She’s left the bed and blue ice behind.
On the ridge, a mother bear searches
sleepily for food. A hundred yards
below, her cubs dawdle and moan.
They sound like cats squabbling by
the fence line, their voices curiously
high. The girl is tireless in her long
walk through snow. Her snowshoes
leave netted prints as she passes
under juniper and pine.
She is looking for a ladder of stars.
Owls hoot from treetops, their wings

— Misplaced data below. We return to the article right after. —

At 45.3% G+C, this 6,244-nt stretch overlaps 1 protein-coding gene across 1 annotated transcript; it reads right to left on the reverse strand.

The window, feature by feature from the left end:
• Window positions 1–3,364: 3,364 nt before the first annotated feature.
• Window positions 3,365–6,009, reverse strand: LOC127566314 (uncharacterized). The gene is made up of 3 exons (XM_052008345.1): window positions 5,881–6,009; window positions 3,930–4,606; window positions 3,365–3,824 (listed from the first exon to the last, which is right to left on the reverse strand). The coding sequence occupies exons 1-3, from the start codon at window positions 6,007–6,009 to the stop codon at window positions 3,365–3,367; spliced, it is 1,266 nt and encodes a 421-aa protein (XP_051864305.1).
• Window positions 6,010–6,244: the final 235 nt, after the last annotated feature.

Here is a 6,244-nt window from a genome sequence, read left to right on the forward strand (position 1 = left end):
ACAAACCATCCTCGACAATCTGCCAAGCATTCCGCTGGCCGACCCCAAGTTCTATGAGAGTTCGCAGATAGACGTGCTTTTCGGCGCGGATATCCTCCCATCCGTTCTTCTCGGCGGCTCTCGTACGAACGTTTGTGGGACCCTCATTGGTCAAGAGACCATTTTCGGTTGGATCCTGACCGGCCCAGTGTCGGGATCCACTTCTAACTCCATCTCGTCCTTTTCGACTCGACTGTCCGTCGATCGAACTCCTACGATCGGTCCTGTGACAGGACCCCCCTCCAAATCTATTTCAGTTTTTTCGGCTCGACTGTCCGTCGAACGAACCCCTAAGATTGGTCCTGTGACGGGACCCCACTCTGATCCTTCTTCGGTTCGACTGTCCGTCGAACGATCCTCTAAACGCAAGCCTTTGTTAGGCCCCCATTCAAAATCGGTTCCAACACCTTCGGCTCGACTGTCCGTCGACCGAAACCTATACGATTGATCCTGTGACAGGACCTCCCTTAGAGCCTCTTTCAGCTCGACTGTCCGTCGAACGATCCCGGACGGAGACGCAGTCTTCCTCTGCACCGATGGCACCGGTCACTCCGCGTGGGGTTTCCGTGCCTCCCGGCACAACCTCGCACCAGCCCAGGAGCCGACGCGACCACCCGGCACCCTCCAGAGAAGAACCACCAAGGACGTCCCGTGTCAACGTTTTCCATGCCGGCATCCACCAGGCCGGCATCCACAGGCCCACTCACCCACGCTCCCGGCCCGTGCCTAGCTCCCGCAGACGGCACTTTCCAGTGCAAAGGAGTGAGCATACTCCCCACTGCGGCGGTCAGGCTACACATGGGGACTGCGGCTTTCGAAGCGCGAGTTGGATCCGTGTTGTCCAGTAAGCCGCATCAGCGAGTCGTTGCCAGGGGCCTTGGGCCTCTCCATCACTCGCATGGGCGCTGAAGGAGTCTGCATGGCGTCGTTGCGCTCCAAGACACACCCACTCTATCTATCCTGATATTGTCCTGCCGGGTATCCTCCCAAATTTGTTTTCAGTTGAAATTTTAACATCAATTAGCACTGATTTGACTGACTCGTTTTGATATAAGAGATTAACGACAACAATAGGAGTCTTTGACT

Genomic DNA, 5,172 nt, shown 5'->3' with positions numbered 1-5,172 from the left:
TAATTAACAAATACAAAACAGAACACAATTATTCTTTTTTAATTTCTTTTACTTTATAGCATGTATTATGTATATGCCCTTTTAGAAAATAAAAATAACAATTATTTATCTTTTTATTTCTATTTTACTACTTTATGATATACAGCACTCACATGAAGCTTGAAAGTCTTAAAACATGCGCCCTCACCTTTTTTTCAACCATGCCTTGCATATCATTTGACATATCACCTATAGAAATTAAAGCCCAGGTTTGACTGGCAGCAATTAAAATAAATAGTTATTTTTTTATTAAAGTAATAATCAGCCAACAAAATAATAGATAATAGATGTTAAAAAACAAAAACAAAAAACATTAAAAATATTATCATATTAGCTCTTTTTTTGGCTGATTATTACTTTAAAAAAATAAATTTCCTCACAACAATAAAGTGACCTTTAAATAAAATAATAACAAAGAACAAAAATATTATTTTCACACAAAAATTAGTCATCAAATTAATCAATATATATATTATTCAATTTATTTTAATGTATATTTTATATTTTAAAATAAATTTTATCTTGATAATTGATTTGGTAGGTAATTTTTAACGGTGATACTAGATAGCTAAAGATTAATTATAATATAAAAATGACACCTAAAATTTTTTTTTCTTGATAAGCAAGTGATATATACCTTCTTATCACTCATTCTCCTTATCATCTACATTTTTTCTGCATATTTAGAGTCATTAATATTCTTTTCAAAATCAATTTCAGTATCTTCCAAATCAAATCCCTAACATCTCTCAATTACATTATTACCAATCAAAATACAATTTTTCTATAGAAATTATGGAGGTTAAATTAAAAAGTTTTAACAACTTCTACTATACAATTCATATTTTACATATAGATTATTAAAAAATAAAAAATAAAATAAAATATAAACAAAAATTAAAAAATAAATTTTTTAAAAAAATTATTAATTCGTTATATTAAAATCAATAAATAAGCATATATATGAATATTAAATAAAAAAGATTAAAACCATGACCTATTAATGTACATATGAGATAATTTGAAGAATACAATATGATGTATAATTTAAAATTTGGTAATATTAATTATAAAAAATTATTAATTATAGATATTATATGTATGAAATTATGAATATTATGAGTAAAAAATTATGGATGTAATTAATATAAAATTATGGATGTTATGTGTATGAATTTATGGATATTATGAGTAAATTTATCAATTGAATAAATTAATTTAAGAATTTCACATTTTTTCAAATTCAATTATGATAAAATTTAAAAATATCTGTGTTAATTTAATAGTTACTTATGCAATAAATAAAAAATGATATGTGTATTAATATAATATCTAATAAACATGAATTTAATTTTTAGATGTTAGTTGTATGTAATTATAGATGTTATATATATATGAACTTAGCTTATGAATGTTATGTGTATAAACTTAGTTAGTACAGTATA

lost in shadow. She is looking
for the boy whose home is in the moon.
Her legs are long, she strides easily
with wind sifting through her hair.
Her hands are stained with berries
and bark. I have seen her hunting
by cold streams where deer gather
to drink in gathering dusk. She has
gone to the land of dreams and requires
nothing. Reverent fish whisper her
name, and all around the cold stars shine.
[Steve Klepetar’s work has received several nominations for the Pushcart Prize and Best of the Net. Flutter Press has recently published two chapbooks: My Father Teaches Me a Magic Word and My Father Had Another Eye.]